UofM’s Gopalakrishnan Receives $750,000 U.S. DOE EARLY CAREER Award
July 2, 2020 - University of Memphis assistant professor Dr. Ranganathan Gopalakrishnan received a $750,000 U.S. Department of Energy (DOE) EARLY CAREER Award for his research project “Thermodynamics and Transport Models of Strongly Coupled Dusty Plasmas.” This research was selected for funding by the DOE’s Office of Fusion Energy Sciences.
The prestigious award is the first for the Herff College of Engineering and the University of Memphis.
“It is my sincere hope that this research will be one more step toward the realization of clean, limitless fusion energy,” says Gopalakrishnan, an assistant professor in the UofM’s Department of Mechanical Engineering. “This EARLY CAREER Award will fund cutting edge theoretical research at the University of Memphis and will involve several graduate and undergraduate students during the next five years.”
Complex dusty plasmas are multi-species systems that consist of electrons, ions, neutral species and charged micro/nanometer-sized grains interacting with each other predominantly through electrical forces.
Examples of dusty plasmas include charged dust and grains in comets, planetary rings, dust in interplanetary and interstellar space. Dusty plasmas are also formed in thermonuclear fusion reactors in the space between the hot fusion core and the confining walls during material ablation.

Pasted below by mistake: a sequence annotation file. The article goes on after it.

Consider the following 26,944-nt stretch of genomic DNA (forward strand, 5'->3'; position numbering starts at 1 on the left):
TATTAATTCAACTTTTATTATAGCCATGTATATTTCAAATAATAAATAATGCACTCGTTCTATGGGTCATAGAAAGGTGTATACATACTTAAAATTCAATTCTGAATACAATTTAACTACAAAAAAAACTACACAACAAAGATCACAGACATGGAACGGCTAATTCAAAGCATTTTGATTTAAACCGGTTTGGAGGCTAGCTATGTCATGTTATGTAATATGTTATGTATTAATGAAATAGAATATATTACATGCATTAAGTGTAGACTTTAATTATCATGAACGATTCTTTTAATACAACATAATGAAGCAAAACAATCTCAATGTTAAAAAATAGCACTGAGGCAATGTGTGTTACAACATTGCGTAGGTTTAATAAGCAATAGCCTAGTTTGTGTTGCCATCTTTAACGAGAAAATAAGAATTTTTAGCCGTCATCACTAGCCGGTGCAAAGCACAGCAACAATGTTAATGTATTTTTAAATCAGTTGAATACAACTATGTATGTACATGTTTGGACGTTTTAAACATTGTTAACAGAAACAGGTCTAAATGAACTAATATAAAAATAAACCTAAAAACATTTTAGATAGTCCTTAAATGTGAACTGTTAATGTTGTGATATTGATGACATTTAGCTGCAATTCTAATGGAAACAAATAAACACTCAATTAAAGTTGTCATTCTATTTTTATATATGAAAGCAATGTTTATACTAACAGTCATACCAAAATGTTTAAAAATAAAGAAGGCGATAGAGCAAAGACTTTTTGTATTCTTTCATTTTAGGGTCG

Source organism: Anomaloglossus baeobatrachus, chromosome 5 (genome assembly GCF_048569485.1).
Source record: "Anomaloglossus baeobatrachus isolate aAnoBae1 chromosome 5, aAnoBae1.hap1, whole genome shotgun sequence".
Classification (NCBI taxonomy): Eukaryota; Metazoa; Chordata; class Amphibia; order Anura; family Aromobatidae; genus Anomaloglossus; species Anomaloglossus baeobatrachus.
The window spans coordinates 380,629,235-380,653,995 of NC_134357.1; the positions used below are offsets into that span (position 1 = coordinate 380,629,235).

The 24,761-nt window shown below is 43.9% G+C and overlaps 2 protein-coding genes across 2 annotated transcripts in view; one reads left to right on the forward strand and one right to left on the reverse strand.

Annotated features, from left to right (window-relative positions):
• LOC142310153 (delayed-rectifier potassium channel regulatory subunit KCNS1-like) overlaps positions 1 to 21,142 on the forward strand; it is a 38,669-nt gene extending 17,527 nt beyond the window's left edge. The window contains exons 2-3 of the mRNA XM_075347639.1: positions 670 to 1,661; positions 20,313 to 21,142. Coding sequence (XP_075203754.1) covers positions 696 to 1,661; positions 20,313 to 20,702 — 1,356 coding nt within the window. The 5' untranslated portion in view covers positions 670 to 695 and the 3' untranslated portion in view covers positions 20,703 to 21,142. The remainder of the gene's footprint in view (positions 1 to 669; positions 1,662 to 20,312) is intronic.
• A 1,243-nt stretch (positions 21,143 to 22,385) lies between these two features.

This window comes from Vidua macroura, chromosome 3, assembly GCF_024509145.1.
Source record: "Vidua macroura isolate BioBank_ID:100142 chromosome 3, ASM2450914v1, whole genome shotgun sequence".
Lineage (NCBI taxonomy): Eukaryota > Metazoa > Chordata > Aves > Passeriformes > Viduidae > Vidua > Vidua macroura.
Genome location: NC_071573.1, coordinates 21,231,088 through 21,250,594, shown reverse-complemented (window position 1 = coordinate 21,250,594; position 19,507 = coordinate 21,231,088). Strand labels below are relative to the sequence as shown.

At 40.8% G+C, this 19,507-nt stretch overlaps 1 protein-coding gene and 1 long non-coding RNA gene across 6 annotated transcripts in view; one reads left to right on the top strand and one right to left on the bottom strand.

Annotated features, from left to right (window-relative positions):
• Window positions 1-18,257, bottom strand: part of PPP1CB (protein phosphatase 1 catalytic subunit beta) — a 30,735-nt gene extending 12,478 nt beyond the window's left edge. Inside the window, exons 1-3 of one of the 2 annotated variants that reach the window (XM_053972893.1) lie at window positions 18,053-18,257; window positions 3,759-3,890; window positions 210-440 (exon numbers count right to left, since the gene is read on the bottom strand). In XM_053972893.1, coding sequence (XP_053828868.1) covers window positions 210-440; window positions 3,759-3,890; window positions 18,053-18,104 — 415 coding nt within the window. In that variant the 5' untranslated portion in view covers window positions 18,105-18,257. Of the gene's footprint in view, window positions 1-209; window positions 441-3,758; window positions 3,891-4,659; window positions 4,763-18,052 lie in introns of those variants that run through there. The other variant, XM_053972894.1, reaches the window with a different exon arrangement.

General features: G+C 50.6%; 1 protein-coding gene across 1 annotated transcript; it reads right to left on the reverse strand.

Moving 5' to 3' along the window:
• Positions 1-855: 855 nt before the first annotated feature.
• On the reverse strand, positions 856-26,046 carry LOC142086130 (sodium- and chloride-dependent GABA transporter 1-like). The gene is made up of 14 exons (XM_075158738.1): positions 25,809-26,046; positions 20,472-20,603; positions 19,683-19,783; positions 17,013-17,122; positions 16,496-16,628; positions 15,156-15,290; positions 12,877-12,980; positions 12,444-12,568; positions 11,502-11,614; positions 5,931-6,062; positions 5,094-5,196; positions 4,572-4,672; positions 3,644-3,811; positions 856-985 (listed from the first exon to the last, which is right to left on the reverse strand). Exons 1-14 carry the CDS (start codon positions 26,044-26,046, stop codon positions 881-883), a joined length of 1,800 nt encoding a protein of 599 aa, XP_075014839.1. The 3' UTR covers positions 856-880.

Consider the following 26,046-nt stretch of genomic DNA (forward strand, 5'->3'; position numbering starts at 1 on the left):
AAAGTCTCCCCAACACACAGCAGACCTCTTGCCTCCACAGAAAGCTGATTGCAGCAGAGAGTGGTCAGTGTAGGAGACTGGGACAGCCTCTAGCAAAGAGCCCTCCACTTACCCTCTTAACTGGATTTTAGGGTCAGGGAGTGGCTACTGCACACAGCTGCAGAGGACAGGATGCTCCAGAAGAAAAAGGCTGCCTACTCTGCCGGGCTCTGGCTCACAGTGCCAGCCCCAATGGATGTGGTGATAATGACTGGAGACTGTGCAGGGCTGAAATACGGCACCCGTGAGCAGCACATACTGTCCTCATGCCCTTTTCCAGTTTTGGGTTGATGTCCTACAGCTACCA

Owing to ~100-10,000 units of electronic charges on the suspended grains, the electrostatic potential energy of the grains is either comparable or much higher than their kinetic energy. This warrants the inclusion of grain potential energy in addition to kinetic energy in the theoretical description of dusty plasmas. The DOE-funded theoretical investigation will quantify the effect of grain-grain, grain-plasma and grain-neutral gas interactions on the thermodynamic and transport properties of the grain phase.
The basic aspects of correlated grain motion of relevance to strongly coupled plasmas and dense granular systems will be quantified as thermodynamic and transport models to fortify the prediction capabilities of hydrodynamic/fluid simulation approaches in order to accurately describe dust grain dynamics: (1) near the walls of thermonuclear fusion reactors where material ablation leads to the formation of highly charged nano or microparticles, (2) in planet and asteroid formation processes via accretion of charged grains and particles and (3) of intentional or unintentional gas-to-particle conversion in plasma-based semiconductor manufacturing processes or plasma-based nanomaterial synthetic routes. To read the complete abstract of Gopalakrishnan’s research, click here.
“I am very pleased that Dr. Gopalakrishnan’s important work has been recognized by the Department of Energy,” said Dr. Richard Sweigard, dean of the Herff College of Engineering. ”Dr. Gopalakrishnan's research efforts support the energy security of the United States, vital to both our national security and our country's economic competitiveness.”
Gopalakrishnan is one of 76 scientists from across the nation – including 26 from DOE’s national laboratories and 50 from U.S. universities – to receive significant funding for research as part of the DOE Office of Science’s Early Career Research Program. The effort, now in its 11th year, is designed to bolster the nation’s scientific workforce by providing support to exceptional researchers during crucial early career years, when many scientists do their most formative work. To learn more about the DOE Early Career Research Program, visit https://science.osti.gov/early-career.